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I read a website on The Pohlig-Hellman Algorithm for solving the DLP, in which it states that we can express $x$ as:

$x= a_0 + a_1p+ a_2p^2+...+ a_{e-1}p^{e-1}$, where $p^e$ is a prime factor of the order of the group.

We then can brute force all of $a_i$'s. But my question is, if we can figure out all $a_i$'s, why we can't state that $x$ just is $a_0 + a_1p+ a_2p^2+...+ a_{e-1}p^{e-1}$?

After all, we are assuming that $x=a_0 + a_1p+ a_2p^2+...+ a_{e-1}p^{e-1}$ anyway?
Why bother exhausting all prime factors?

Here is the source: https://risencrypto.github.io/PohligHellman/

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  • $\begingroup$ I don't understand what you mean by " Why bother exhausting all prime factors?" $\endgroup$
    – user93353
    Nov 25, 2022 at 6:10
  • $\begingroup$ The algorithm asks for all $p_i^{e_i}$. $\endgroup$
    – youngeAn
    Nov 25, 2022 at 6:16
  • $\begingroup$ If you consider only $p_1$, then you will only find an $x$ which satisfies, $x = x_1 \bmod {p_1}^{n_1}$. You will similarly have to find $x = x_2 \bmod {p_2}^{n_2}$ & so on & then combine all of them using Chinese remainder theorem to find the $x$ which satisfies $\bmod p$ $\endgroup$
    – user93353
    Nov 25, 2022 at 6:27
  • $\begingroup$ i am still confused tho, if that is the case, why our assumption states $x$ “is equal to” instead of “equivalent mod $p^e$“? $\endgroup$
    – youngeAn
    Nov 25, 2022 at 6:42
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    $\begingroup$ @youngeAn: I dislike it, but fact is it's a common abuse of language to use "equal" for "equivalent modulo" (some obvious-to-the-writer quantity). Similarly people use all kinds of shorthands for $a\equiv b\pmod q$, e.g. $a=b\pmod q$, $a\equiv b\bmod q$, $a=b\bmod q$ (even though that conventionally implies $0\le a<q$, when $a\equiv b\pmod q$ does not), $a\equiv b$, and $a=b$. $\endgroup$
    – fgrieu
    Nov 25, 2022 at 6:46

1 Answer 1

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From your question

$x= a_0 + a_1p+ a_2p^2+...+ a_{e-1}p^{e-1}$

This isn't exactly correct.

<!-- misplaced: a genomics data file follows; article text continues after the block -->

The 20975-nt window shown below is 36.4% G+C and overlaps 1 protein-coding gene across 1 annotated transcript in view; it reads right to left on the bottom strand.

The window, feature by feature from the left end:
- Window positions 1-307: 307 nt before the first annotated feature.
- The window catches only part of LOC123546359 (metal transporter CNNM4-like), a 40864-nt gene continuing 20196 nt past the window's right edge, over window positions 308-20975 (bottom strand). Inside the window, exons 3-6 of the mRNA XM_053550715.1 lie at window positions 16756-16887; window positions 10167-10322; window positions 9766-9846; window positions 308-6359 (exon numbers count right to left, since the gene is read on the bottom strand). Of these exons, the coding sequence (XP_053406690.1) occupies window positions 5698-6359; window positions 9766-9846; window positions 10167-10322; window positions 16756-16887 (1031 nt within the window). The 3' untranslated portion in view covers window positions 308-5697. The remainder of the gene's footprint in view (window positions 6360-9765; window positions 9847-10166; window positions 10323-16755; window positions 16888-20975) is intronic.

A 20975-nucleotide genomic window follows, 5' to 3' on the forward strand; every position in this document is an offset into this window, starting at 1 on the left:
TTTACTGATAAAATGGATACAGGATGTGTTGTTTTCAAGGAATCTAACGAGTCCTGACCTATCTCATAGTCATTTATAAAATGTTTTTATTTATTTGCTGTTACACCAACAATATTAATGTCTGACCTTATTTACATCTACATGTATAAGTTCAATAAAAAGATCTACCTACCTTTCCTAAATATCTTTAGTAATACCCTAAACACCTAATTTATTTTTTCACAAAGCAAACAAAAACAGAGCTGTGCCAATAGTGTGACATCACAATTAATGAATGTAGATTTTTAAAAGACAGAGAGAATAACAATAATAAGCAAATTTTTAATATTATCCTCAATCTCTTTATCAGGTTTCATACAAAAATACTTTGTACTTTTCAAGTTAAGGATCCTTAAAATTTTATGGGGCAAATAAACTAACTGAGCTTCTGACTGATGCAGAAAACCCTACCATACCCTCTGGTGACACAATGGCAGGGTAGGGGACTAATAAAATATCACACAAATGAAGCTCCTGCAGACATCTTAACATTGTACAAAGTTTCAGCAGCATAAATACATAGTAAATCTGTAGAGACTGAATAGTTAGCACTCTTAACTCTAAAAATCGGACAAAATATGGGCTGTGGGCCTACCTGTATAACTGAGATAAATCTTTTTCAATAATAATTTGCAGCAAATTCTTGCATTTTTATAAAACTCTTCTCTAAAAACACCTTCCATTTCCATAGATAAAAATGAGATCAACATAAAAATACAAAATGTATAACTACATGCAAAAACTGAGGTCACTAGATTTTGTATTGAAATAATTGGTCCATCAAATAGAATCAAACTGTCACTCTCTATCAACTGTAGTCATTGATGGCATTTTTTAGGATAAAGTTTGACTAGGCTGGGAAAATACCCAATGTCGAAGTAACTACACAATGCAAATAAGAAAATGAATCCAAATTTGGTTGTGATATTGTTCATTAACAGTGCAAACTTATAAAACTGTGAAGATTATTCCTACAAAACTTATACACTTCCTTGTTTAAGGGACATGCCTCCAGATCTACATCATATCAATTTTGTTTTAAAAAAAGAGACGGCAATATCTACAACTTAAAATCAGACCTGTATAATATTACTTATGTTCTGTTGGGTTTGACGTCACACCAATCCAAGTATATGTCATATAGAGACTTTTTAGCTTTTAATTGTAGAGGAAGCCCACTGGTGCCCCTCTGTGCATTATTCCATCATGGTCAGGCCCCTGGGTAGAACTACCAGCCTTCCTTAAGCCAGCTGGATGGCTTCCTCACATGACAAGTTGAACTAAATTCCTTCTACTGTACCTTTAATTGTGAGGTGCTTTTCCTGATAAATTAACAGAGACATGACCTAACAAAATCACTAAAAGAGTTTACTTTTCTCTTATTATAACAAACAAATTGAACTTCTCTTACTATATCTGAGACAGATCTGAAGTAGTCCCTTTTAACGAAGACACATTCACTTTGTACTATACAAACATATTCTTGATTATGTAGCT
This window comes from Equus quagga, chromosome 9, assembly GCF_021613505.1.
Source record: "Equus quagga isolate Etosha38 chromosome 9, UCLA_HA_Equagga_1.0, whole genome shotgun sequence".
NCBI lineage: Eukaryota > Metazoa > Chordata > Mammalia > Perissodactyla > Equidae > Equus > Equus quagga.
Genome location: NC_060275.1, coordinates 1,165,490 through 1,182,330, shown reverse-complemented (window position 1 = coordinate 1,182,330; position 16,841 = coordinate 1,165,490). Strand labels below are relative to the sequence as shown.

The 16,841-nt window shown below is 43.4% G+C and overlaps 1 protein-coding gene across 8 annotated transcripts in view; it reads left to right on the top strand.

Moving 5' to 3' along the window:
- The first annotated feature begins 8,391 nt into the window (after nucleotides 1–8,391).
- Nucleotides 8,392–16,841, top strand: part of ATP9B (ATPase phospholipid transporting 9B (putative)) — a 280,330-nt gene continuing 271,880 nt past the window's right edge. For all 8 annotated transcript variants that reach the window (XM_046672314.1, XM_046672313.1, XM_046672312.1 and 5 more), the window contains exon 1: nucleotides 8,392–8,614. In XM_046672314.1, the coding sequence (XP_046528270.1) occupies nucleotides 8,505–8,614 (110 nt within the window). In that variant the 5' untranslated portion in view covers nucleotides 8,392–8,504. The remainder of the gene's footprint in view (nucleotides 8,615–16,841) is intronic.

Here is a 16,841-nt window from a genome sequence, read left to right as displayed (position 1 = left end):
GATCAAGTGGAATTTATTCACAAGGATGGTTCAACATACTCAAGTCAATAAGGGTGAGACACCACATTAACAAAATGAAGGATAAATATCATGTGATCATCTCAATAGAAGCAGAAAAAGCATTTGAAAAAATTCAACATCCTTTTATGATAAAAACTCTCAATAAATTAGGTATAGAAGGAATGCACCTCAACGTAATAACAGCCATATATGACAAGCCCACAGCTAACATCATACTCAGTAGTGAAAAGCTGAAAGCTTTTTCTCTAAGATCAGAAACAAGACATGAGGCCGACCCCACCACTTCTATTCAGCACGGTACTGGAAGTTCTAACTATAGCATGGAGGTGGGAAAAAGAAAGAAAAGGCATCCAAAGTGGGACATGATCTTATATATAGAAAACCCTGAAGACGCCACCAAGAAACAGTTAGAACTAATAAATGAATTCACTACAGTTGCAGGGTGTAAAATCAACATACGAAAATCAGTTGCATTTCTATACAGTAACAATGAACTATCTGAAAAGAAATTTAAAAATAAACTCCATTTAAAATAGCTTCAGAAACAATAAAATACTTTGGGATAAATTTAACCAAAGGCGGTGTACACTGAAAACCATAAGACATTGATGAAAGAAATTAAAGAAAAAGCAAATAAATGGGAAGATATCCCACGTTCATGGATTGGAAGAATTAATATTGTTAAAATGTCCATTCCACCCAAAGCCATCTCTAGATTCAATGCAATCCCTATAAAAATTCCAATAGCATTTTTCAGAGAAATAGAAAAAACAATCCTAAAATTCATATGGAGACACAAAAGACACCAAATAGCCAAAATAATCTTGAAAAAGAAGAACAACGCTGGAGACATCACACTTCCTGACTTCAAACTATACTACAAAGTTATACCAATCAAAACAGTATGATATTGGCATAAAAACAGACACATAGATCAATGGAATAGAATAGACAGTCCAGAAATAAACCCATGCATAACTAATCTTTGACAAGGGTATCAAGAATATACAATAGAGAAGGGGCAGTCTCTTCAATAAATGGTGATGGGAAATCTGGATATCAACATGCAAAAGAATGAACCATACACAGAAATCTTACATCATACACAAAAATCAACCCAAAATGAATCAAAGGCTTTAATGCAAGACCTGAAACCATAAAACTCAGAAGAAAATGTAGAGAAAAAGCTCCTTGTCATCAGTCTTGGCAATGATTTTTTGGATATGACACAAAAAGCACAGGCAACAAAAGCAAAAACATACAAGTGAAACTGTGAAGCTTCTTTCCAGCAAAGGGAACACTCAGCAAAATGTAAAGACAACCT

It should actually be

$x_i = a_0 + a_1{p_i}+ a_2{p_i}^2+...+ a_{e-1}{p_i}^{e-1}$

This is because you have to first convert the DLP in the group to a DLP in the subgroup.

Let $p-1 = p_1^{e_1}.p_2^{e_2}... p_n^{e_n}$

By Lagrange's Theorem, a cyclic group of order $p-1$ has a cyclic subgroup of corresponding to each of the factors & subfactors of the group.

If order of the group is $N = a*b*c$, then will be cyclic subgroup of order $a$, one of order $b$ & one of $c$.

If $g$ is the generator of the main group, then the generator for the subgroup of order $a$ is $g^{\frac {N} {a}}$.

So the subgroup of order $p_i^{e_i}$ has a generator $g^{\frac {p-1}{p_i^{e_i}}}$

Let the DLP of the main group be

$g^x = h \pmod p$

Let $r = \frac {p-1}{p_i^{e_i}}$

Let's raise both sides of the DLP by $r$

So $({g^x})^r = h^r \pmod p$

Can be rewritten as

$({g^r})^x = h^r \pmod p$ $g^r$ is the generator of the subgroup. Let's call it $g_i$

i.e. $g_i = g^r$.

So $g_i^x = h^r \pmod p$

Let $h_i = h^r$ & swap the left & right side

$h_i = g_i^x \pmod p$

This is now the DLP in the subgroup, since $g_i$ is the generator of the subgroup of order $p_i^{e_i}$

We can do a further simplification.

Since the order of the subgroup is $p_i^{e_i}$, when we solve for $x$ only in this subgroup, the maximum value of $x$ for the solution of the subgroup DLP can only be $p_i^{e_i}$

We can express this condition as a congruence.

$x = x_i \pmod {p_i^{e_i}}$

It's this $x_i$ which you expand as

$x_i = a_0 + a_1{p_i}+ a_2{p_i}^2+...+ a_{e-1}{p_i}^{e-1}$

And the subgroup DLP is

$h_i = g_i^{x_i} \pmod p$

When you solve the DLP in the subgroup, you get $x_i$ & not $x$.

So you have to solve the DLP in each of the $n$ subgroups to get

$x = x_1 \pmod {p_1^{e_1}}, x = x_2 \pmod {p_2^{e_2 }}, ..., x = x_n \pmod {p_n^{e_n}}$

Then you combine all of them with the Chinese Remainder Theorem to get $x$.

Hence to use your own words, you have to "exhaust all factors".

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